No Senioritis Here: Pritzker Senior Scientific Session 2012


By Rob Mitchum

As the weather warms and the flowers bloom in Chicago, it’s a sign that convocation and various other end-of-the-year events are approaching. One springtime tradition for the Pritzker School of Medicine is the annual Senior Scientific Session, where students on the verge of receiving their medical degrees discuss the research project they have somehow fit in alongside their clinical studies. Founded 66 years ago by radiologist and cancer researcher Leon O. Jacobson (shown at left in a portrait by artist Vern Skaug), the event offers a glimpse at the next generation of clinician-researchers, those who are eager to combine work with patients and work with cell cultures, lab rats and spreadsheets of medical data.

“Leon Jacobson knew that a fundamental core and distinctiveness of this medical school was that students here were curious about making observations and about new discoveries,” said Holly Humphrey, Dean for Medical Education. “I think it’s only fitting that this scientific session bears his name.”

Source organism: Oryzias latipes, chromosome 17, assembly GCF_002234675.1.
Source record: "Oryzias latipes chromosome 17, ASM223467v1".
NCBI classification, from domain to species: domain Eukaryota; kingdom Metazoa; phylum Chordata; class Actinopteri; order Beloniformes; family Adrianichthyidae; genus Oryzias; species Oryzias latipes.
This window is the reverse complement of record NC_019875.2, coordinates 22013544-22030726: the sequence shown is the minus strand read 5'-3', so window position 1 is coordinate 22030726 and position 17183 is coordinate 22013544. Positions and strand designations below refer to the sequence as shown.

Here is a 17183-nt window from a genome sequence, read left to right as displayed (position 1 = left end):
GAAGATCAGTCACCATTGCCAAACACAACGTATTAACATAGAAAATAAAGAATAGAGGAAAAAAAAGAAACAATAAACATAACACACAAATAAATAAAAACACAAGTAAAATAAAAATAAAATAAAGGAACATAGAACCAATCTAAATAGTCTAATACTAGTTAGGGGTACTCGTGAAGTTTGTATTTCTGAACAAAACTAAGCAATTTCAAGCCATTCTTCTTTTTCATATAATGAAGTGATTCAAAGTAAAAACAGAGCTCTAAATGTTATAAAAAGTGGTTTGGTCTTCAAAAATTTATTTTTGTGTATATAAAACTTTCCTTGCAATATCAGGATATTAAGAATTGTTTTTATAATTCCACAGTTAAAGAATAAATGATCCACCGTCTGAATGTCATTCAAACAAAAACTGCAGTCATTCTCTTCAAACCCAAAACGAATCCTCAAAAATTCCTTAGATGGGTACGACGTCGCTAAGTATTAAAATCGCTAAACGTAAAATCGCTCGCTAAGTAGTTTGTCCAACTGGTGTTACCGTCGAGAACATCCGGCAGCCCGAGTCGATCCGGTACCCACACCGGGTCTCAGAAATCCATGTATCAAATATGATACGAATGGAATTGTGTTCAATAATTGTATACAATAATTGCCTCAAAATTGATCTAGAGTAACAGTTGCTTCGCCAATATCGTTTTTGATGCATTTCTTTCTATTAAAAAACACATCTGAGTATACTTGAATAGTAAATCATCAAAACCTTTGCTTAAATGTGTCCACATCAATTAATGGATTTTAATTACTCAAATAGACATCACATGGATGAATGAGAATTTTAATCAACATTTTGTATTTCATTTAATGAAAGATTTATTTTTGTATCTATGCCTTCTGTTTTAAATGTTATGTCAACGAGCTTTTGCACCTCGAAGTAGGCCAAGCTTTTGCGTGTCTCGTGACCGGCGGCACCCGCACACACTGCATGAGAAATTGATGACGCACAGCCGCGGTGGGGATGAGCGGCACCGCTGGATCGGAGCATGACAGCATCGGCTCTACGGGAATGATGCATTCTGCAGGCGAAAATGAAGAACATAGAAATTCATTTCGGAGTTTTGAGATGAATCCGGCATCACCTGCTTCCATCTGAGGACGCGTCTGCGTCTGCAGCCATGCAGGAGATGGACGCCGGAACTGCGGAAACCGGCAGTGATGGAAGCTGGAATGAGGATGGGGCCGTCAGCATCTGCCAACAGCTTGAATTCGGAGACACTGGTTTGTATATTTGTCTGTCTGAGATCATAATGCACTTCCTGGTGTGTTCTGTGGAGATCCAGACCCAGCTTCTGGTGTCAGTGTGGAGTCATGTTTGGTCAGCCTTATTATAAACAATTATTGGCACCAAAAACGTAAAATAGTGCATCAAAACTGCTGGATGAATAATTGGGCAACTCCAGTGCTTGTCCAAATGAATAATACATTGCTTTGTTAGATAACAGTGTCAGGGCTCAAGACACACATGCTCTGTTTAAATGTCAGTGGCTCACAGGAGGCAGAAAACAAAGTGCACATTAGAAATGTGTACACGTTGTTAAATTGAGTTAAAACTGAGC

This year’s session included nine presentations and 22 posters from fourth-year medical students, covering a range of science from the laboratory to the clinic to international sites such as Bangladesh and China. A team of fifteen faculty judge, this year chaired by professor of neuroscience Peggy Mason, bore the thankless responsibility of choosing winners in seven categories at the day’s end. But the judges, all accomplished researchers themselves, were up to the task.

“What I like about this session is that it formalizes what we do in the classroom, which is learn from our students,” Mason said. “Our students are amazing, they’re stupendous, and it’s really a privilege to hear their ideas and how they’ve explored their intellectual interests.”

As usual, the projects were split between basic science exploring the mechanisms of disease and clinical projects that examined the quality of medical care. In some cases, the students presented work that has already been published in esteemed journals and covered by national media outlets. For instance, The Medical and Biological Sciences Alumni Prize for the Best Overall Presentation went to Michael Drazer, a medical student who worked with assistant professor of surgery Scott Eggener on studies of prostate cancer screening that were featured in the New York Times. The research team found that elderly men are often given the PSA test to detect prostate cancer long past the age that physician guidelines recommend, and that physicians rarely take life expectancy into account when deciding whether to administer the test to patients.